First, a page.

• In this respect, there has been a consensus among the senior officials in setting up of a Working Group on Press and Public Awareness Strategy and another on devising a road map for the 20th anniversary celebrations of ASEM in 2016.

  • According to Vice President Hamid Ansari,  ASEM should act as a forum for dialogue between the East and the West, should  be ‘relevant in situational terms’ i.e., relevant to the current challenges like sluggish economic growth and more sophisticated non-traditional security threats.

  • Dialogue is necessary because as the economic slowdown continues, emerging economies that were previously seen as the engines of economic growth have been compelled to take tough decisions, given the enormity of their developmental needs. The increasing sophistication of non-traditional security threats needs higher levels of comprehension and cooperation which can only be accomplished by dialogue.

  • Therefore, ASEM should be taken beyond a ‘forum for political dialogue only’; it should reach out to the people of Member States and create wider stake-holding amongst economic partners and civil society and invest its outcomes towards tangible deliverables .

  • ASEM has an unparalleled edge in terms of membership, capacity, economic influence, intellectual depth, strategic expertise and political leadership. Concrete steps must be taken to optimize this.

India’s plan for gas export to Pakistan runs into price issue wall

  • Though India has expressed its willingness to export gas to Pakistan(through a 110-km pipeline), there are certain issues raised by Pakistan. It has asked India to re-consider the high gas price on offer while India has sought sovereign payment guarantees.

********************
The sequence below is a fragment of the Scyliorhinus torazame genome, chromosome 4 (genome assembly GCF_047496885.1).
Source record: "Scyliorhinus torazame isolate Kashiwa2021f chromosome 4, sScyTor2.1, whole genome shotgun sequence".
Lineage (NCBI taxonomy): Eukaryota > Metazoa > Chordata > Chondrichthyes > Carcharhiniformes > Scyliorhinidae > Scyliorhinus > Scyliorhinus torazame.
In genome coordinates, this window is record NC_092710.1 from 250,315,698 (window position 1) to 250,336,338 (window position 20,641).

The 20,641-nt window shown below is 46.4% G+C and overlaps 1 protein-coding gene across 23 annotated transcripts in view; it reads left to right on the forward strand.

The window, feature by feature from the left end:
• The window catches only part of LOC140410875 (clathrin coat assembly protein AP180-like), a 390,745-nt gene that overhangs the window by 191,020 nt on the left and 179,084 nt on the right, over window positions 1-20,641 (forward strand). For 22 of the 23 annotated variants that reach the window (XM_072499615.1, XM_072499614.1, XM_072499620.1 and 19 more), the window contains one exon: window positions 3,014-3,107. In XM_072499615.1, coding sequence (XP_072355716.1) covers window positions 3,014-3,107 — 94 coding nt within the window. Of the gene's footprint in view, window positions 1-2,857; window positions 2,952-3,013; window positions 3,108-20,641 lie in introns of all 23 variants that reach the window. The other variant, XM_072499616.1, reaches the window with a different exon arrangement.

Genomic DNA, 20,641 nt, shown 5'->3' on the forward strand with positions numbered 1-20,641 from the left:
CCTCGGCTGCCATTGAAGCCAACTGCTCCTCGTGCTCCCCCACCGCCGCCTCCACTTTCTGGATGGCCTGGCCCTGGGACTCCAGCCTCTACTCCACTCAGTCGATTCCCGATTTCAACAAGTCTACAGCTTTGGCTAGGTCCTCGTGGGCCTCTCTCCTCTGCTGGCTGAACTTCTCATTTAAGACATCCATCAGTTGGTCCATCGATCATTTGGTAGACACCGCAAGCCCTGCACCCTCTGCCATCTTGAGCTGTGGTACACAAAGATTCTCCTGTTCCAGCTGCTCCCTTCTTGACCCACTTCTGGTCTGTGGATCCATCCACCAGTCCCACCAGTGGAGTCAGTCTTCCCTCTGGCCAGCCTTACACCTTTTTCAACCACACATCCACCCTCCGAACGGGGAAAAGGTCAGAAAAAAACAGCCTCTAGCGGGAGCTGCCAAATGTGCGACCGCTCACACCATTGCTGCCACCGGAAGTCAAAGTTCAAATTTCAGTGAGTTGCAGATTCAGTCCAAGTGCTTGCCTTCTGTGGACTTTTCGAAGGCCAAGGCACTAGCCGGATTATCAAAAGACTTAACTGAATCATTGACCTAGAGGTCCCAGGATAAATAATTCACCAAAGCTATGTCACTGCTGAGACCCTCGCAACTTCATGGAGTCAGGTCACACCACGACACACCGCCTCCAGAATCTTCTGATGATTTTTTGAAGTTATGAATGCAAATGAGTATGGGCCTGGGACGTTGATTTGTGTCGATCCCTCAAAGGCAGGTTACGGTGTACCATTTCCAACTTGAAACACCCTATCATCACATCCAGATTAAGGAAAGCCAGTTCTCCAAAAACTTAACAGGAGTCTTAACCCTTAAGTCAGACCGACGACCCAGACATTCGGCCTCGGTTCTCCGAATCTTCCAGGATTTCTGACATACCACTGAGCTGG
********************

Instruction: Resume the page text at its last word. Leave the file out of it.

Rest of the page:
• LNG imports to India are in the range of $13-14 per million British thermal units, and after including customs or import duty, pipeline transport charges and local taxes, the delivered price will be close to $21. LNG would be gasified by the Indian side as Pakistan does not have an LNG import facility.

  • India has sought sovereign payment guarantees (three months payment and advance termination commitments) before signing a contract. The pipeline would start from Jalandhar in Punjab leading through Attari.

Iran to allow IAEA to visit Arak reactor, Gachin uranium mine

  • With the recent Geneva talks being stalled over the possible military applications of the Arak heavy water reactor, Iran has now opened a technical route to build confidence with the global powers.

  • In this respect, Iran has signed an agreement with the International Atomic Energy Agency (IAEA), which would, for the first time, allow its inspectors to visit Arak. Iran’s transparency is meant to allay fears that were most publicly raised by France in Geneva, that the heavy water reactor in Arak could yield plutonium that can be used by Iran to manufacture atomic bombs.

  • To counter suspicions about their military intentions, the Iranians have also agreed to open up for inspections the Gachin uranium mine, to which the IAEA had also sought, but had been denied access, in the past.

  • According to Iran, the Arak heavy water reactor will use natural uranium to produce radio medicines to treat cancer patients. It is slated to replace the Tehran Research Reactor, which currently makes these medicines, using uranium as fuel that has been enriched to a 20%.

U.N. court rules on Cambodia-Thailand row

  • The International Court of Justice(ICJ) has ruled that the area around a flashpoint ancient temple on the Thai border belongs to Cambodia and that any Thai security forces should leave.

  • The U.N.’s top court has interpreted a 1962 ruling saying that “Cambodia had sovereignty over the whole territory of the promontory of Preah Vihear”.

  • At least 28 people have been killed in outbreaks of violence since 2011 over the ownership of the patch of land next to the 900-year-old Preah Vihear temple.